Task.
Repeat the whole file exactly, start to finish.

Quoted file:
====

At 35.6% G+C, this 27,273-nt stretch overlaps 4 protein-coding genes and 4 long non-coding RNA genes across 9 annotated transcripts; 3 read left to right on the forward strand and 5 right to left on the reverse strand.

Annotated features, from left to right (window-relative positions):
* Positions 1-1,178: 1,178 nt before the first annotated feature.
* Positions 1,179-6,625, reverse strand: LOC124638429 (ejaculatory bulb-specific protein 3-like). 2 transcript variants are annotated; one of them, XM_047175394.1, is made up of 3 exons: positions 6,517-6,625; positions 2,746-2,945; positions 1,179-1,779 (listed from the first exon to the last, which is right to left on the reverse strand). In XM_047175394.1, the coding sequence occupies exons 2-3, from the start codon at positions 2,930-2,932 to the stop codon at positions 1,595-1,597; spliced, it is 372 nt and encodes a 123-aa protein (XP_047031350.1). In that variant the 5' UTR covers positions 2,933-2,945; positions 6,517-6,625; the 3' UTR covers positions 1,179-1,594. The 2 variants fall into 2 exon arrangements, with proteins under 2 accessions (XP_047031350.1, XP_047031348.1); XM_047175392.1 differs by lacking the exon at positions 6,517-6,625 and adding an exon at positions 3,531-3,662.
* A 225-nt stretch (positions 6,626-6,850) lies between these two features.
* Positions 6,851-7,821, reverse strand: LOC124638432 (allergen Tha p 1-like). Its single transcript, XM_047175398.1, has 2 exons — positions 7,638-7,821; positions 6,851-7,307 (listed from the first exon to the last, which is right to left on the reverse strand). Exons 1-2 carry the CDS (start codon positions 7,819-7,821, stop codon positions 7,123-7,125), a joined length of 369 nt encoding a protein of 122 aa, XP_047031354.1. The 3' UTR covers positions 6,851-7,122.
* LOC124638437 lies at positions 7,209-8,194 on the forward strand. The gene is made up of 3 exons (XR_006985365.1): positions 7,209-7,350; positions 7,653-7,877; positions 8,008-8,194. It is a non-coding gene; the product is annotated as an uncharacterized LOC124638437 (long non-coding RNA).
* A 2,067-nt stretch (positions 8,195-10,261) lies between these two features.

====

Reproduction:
At 35.6% G+C, this 27,273-nt stretch overlaps 4 protein-coding genes and 4 long non-coding RNA genes across 9 annotated transcripts; 3 read left to right on the forward strand and 5 right to left on the reverse strand.

Annotated features, from left to right (window-relative positions):
* Positions 1-1,178: 1,178 nt before the first annotated feature.
* Positions 1,179-6,625, reverse strand: LOC124638429 (ejaculatory bulb-specific protein 3-like). 2 transcript variants are annotated; one of them, XM_047175394.1, is made up of 3 exons: positions 6,517-6,625; positions 2,746-2,945; positions 1,179-1,779 (listed from the first exon to the last, which is right to left on the reverse strand). In XM_047175394.1, the coding sequence occupies exons 2-3, from the start codon at positions 2,930-2,932 to the stop codon at positions 1,595-1,597; spliced, it is 372 nt and encodes a 123-aa protein (XP_047031350.1). In that variant the 5' UTR covers positions 2,933-2,945; positions 6,517-6,625; the 3' UTR covers positions 1,179-1,594. The 2 variants fall into 2 exon arrangements, with proteins under 2 accessions (XP_047031350.1, XP_047031348.1); XM_047175392.1 differs by lacking the exon at positions 6,517-6,625 and adding an exon at positions 3,531-3,662.
* A 225-nt stretch (positions 6,626-6,850) lies between these two features.
* Positions 6,851-7,821, reverse strand: LOC124638432 (allergen Tha p 1-like). Its single transcript, XM_047175398.1, has 2 exons — positions 7,638-7,821; positions 6,851-7,307 (listed from the first exon to the last, which is right to left on the reverse strand). Exons 1-2 carry the CDS (start codon positions 7,819-7,821, stop codon positions 7,123-7,125), a joined length of 369 nt encoding a protein of 122 aa, XP_047031354.1. The 3' UTR covers positions 6,851-7,122.
* LOC124638437 lies at positions 7,209-8,194 on the forward strand. The gene is made up of 3 exons (XR_006985365.1): positions 7,209-7,350; positions 7,653-7,877; positions 8,008-8,194. It is a non-coding gene; the product is annotated as an uncharacterized LOC124638437 (long non-coding RNA).
* A 2,067-nt stretch (positions 8,195-10,261) lies between these two features.